Abstract

Effect of School-based Wellness Intervention in 7th Graders on Stage of Change for Lifestyle Behaviors: The MATCH Program

Objective: For the MATCH intervention, assess concurrent validity of a single item Stage of Change (SOC) measure and association with effectiveness.

Methods: Observational pre, post intervention study in 17 schools in North and South Carolina. Subjects included 908 youth with all measures (908/1,468=62%) who participated in an interdisciplinary seventh grade wellness program called Motivating Adolescents with Technology to Choose Health (MATCH). Measures included: Pre and Post-MATCH self-reported SOC, frequency of fruit and vegetable intake (F/V) and Physical Activity (PA) and measured Body Mass Index z-score (zBMI). Concurrent validity was assessed using Wilcoxon rank tests (pre-action vs. action SOC category for F/V and PA at pre- and post-MATCH) and Spearman correlations (between change in SOC, F/V and PA). Change in SOC category distribution was assessed with McNemar’s test; association between change in SOC and change in zBMI was investigated with multiple regression.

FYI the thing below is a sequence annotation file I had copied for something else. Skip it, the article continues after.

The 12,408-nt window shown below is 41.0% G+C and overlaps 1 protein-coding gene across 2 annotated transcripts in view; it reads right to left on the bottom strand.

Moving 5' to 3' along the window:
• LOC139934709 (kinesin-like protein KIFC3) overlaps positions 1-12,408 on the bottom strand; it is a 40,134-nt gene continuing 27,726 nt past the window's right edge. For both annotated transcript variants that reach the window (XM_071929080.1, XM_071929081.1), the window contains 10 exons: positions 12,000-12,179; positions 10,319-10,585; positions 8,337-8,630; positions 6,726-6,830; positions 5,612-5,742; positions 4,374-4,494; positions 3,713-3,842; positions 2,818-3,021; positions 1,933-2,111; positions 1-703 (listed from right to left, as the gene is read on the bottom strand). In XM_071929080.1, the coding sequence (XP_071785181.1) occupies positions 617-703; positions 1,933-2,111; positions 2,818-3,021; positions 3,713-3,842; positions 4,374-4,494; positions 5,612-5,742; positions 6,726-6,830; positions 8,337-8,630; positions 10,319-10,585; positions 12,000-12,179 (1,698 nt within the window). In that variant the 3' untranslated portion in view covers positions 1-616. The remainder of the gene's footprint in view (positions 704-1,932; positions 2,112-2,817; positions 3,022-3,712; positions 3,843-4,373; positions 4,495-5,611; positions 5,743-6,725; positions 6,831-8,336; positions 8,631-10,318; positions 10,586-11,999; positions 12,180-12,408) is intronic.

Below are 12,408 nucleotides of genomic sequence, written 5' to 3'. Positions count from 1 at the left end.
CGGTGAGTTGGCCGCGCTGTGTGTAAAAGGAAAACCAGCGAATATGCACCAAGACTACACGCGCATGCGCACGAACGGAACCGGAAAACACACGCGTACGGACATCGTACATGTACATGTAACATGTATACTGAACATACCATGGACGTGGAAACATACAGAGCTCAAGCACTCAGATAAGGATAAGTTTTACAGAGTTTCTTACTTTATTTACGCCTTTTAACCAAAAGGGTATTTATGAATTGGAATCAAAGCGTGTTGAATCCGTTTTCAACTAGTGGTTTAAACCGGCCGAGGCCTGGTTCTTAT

Results: Both PA and F/V were found to be statistically significantly higher for students in the action SOC category (p<0.0001). Greater increase in SOC was weakly associated with a greater increase in PA (correlation 0.1069, p=0.0013). Participation demonstrated a shift in SOC post-MATCH (% in “action” SOC 47% pre, 53% post; p=0.003). ZBMI decreased significantly from pre- to post-MATCH (p<0.0001). A significant association existed between baseline SOC and change in zBMI: students with higher baseline SOC tended to have more decrease/less increase in zBMI (all overweight subgroup, b=-0.040, p=0.0108). Limitations: lack of a control group, survey questions not validated for individual behavior change.

Conclusion: The SOC measure appears to be valid. Participation in MATCH may improve SOC and baseline SOC may predict increased effectiveness; however this result must be considered cautiously in this observational study.


Author(s):

Pooja Purswani, Suzanne Lazorick, Xiangming Fang and George T Hardison



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